To Josiah Parker
Richmond October 26, 1780.
The invasion of our country, lately taken place has rendered it necessary to call into the field a large body of militia to oppose them. The Executive are very anxious as far as it can be done, to substitute in place of the militia officers, others who to equal zeal join experience in military duties. Should your present situation admit you to take over them the same command you held in the regular service, I am now to ask the favor of you to do it; and trust that your wish to expel the invading enemy from among us will overweigh many domestick inconveniences which might attend it. I wish to receive your answer by the bearer or any speedier opportunity, and that you may join the Commanding officer as soon as possible if you can undertake the charge, as I suppose the whole force will assemble between this date and the 12th of the ensuing month. I readily apprehend that difficulties about relative rank between the gentlemen who have resigned, and those who have continued in service may arise; The removal of these is beyond the reach of our powers; and I shall think it unfortunate indeed, if our country should for that cause lose the services of gentlemen in a crisis where they are so vitally important. I cannot but rely that those who have so far changed their line of life, as that military rank is no longer their object, will cheerfully take their stand at the most useful place in which the laws have left it in our power to employ them.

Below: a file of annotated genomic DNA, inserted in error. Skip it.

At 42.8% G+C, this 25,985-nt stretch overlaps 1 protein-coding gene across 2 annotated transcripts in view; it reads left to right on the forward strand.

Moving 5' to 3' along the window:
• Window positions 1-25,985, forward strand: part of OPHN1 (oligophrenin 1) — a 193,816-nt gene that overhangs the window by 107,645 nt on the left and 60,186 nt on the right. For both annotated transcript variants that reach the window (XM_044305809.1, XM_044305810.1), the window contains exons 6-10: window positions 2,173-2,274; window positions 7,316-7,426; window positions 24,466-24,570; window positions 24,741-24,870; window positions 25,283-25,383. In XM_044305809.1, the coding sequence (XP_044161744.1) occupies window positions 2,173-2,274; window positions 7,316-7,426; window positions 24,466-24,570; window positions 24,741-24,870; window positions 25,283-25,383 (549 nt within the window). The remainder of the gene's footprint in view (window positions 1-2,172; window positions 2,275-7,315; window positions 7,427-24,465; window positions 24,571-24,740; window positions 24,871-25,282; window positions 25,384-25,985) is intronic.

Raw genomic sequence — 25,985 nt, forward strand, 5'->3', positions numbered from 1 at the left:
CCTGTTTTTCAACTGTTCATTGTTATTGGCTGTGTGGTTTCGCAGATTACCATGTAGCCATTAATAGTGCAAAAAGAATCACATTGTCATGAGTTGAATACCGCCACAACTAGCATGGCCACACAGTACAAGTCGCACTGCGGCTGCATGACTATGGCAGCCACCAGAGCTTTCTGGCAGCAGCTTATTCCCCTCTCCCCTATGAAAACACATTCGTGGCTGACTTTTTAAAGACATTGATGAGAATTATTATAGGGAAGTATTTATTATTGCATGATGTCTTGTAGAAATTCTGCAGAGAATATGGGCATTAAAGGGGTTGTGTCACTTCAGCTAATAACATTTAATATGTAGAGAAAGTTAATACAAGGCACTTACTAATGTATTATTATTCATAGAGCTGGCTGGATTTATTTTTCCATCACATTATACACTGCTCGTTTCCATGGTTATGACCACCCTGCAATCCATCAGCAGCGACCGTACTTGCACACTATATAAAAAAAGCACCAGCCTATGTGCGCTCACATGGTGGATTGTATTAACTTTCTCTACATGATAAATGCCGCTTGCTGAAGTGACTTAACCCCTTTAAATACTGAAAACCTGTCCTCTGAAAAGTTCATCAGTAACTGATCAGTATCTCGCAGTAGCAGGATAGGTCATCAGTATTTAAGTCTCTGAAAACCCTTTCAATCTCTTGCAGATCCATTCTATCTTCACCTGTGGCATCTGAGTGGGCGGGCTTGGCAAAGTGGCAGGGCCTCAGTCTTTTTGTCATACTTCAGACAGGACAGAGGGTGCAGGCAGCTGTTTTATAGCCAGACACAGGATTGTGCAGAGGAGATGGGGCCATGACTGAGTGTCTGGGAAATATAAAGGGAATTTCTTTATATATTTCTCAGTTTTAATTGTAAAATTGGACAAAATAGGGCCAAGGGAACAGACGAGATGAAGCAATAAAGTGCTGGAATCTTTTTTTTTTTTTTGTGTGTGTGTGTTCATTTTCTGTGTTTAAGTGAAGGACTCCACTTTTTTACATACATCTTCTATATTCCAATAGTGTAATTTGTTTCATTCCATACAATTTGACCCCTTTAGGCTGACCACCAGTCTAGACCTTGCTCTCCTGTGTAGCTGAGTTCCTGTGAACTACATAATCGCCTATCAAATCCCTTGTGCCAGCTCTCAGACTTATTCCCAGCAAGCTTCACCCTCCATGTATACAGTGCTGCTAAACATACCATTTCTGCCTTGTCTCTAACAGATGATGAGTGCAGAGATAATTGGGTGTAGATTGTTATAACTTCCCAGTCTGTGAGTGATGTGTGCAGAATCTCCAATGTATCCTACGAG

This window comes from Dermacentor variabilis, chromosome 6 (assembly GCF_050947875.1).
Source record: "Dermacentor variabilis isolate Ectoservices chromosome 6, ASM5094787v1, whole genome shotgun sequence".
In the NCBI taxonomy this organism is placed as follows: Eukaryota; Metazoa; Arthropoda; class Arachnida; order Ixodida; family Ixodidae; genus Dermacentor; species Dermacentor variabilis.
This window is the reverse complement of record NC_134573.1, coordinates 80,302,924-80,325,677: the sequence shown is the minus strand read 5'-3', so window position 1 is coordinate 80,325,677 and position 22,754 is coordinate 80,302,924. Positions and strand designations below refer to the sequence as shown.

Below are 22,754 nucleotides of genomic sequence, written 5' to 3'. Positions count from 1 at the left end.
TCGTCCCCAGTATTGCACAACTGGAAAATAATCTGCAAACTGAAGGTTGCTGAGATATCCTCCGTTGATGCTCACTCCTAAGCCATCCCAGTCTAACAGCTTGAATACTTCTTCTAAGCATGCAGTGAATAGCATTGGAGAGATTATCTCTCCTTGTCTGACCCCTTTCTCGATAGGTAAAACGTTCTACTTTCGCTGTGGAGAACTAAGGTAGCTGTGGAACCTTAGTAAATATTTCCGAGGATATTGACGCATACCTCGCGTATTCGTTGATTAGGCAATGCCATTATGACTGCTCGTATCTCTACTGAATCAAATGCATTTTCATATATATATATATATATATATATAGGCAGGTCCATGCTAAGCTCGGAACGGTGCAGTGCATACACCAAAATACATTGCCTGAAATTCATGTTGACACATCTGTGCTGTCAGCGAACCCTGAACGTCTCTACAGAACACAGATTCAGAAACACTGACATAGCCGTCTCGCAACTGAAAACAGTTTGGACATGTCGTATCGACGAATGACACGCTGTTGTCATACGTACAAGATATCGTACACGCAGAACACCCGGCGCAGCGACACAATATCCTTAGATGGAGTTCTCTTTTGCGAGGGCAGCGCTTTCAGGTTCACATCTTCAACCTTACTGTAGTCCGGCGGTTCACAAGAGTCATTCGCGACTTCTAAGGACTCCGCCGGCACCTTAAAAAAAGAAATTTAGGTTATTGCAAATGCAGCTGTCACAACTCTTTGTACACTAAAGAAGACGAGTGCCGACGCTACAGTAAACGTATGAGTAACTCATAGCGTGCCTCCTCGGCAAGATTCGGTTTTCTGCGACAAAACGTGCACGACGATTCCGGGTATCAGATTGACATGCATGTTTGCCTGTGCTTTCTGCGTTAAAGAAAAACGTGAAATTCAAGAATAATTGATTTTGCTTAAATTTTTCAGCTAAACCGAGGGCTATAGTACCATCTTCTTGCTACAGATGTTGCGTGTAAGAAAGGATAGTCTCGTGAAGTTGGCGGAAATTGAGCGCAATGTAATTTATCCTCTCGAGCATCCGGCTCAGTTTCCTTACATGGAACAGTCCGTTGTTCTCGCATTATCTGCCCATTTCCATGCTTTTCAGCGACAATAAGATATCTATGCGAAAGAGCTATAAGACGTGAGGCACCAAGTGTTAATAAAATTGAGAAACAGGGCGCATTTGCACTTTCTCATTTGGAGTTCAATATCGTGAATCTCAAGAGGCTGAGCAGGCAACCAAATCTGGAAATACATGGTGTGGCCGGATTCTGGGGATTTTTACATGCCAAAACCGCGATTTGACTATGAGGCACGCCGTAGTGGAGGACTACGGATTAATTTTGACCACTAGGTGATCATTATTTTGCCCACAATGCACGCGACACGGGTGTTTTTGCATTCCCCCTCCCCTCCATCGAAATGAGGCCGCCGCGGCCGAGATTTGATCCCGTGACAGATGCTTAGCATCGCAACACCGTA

I am, with great respect, Sir, Your Most Obt humble Serv,
MS not located. Text from Virginia Magazine of History and Biography, xxii (1914), 257–8, where it is printed with other “Revolutionary Correspondence of Col. Josiah Parker of Isle of Wight County, Va.,” from originals then in the possession of Robert M. Hughes of Norfolk, Va. This letter is not among the Hughes Papers that were later acquired by the College of William and Mary.
There is a biographical sketch of Josiah Parker of Macclesfield, Isle of Wight co., in VMHB description begins Virginia Magazine of History and Biography description ends , vi (1898–1899), 421–4; he had served as colonel of the 5th Va. Line, 1777–1778.